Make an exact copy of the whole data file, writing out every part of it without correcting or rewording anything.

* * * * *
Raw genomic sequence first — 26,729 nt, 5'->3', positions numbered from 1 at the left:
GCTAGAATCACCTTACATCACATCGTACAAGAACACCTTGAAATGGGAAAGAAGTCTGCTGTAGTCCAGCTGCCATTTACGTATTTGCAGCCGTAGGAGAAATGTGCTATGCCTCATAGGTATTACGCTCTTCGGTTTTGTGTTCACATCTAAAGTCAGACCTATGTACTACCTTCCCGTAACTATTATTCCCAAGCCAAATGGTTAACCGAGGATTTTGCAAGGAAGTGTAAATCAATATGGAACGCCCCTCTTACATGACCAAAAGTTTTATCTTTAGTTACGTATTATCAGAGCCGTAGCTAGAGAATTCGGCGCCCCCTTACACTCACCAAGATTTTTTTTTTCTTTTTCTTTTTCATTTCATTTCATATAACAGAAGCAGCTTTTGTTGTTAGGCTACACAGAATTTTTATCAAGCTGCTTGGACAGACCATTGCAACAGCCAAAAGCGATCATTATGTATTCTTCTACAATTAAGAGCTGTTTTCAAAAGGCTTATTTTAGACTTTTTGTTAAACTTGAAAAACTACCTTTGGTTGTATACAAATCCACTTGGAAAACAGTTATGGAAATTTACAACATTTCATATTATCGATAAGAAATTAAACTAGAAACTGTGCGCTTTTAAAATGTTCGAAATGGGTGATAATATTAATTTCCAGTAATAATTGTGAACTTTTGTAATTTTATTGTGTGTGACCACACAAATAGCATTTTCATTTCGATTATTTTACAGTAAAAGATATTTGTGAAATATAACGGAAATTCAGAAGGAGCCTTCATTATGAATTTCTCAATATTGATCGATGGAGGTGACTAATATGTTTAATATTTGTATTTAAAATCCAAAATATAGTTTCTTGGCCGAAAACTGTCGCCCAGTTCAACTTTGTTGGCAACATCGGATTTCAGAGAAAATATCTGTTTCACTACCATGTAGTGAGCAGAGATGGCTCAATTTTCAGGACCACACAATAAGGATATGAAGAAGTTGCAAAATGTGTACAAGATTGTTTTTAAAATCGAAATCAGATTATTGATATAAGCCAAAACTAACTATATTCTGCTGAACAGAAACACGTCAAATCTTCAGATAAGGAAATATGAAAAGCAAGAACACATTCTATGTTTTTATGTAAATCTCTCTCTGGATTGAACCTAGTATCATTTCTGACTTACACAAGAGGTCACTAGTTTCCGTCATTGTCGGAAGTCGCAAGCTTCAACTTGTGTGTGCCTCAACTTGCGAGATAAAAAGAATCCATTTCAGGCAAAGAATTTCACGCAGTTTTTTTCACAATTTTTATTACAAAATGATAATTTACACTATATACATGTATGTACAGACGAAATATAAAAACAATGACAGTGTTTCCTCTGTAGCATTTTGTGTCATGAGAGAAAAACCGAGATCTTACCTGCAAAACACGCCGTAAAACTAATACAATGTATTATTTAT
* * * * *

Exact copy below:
Raw genomic sequence first — 26,729 nt, 5'->3', positions numbered from 1 at the left:
GCTAGAATCACCTTACATCACATCGTACAAGAACACCTTGAAATGGGAAAGAAGTCTGCTGTAGTCCAGCTGCCATTTACGTATTTGCAGCCGTAGGAGAAATGTGCTATGCCTCATAGGTATTACGCTCTTCGGTTTTGTGTTCACATCTAAAGTCAGACCTATGTACTACCTTCCCGTAACTATTATTCCCAAGCCAAATGGTTAACCGAGGATTTTGCAAGGAAGTGTAAATCAATATGGAACGCCCCTCTTACATGACCAAAAGTTTTATCTTTAGTTACGTATTATCAGAGCCGTAGCTAGAGAATTCGGCGCCCCCTTACACTCACCAAGATTTTTTTTTTCTTTTTCTTTTTCATTTCATTTCATATAACAGAAGCAGCTTTTGTTGTTAGGCTACACAGAATTTTTATCAAGCTGCTTGGACAGACCATTGCAACAGCCAAAAGCGATCATTATGTATTCTTCTACAATTAAGAGCTGTTTTCAAAAGGCTTATTTTAGACTTTTTGTTAAACTTGAAAAACTACCTTTGGTTGTATACAAATCCACTTGGAAAACAGTTATGGAAATTTACAACATTTCATATTATCGATAAGAAATTAAACTAGAAACTGTGCGCTTTTAAAATGTTCGAAATGGGTGATAATATTAATTTCCAGTAATAATTGTGAACTTTTGTAATTTTATTGTGTGTGACCACACAAATAGCATTTTCATTTCGATTATTTTACAGTAAAAGATATTTGTGAAATATAACGGAAATTCAGAAGGAGCCTTCATTATGAATTTCTCAATATTGATCGATGGAGGTGACTAATATGTTTAATATTTGTATTTAAAATCCAAAATATAGTTTCTTGGCCGAAAACTGTCGCCCAGTTCAACTTTGTTGGCAACATCGGATTTCAGAGAAAATATCTGTTTCACTACCATGTAGTGAGCAGAGATGGCTCAATTTTCAGGACCACACAATAAGGATATGAAGAAGTTGCAAAATGTGTACAAGATTGTTTTTAAAATCGAAATCAGATTATTGATATAAGCCAAAACTAACTATATTCTGCTGAACAGAAACACGTCAAATCTTCAGATAAGGAAATATGAAAAGCAAGAACACATTCTATGTTTTTATGTAAATCTCTCTCTGGATTGAACCTAGTATCATTTCTGACTTACACAAGAGGTCACTAGTTTCCGTCATTGTCGGAAGTCGCAAGCTTCAACTTGTGTGTGCCTCAACTTGCGAGATAAAAAGAATCCATTTCAGGCAAAGAATTTCACGCAGTTTTTTTCACAATTTTTATTACAAAATGATAATTTACACTATATACATGTATGTACAGACGAAATATAAAAACAATGACAGTGTTTCCTCTGTAGCATTTTGTGTCATGAGAGAAAAACCGAGATCTTACCTGCAAAACACGCCGTAAAACTAATACAATGTATTATTTAT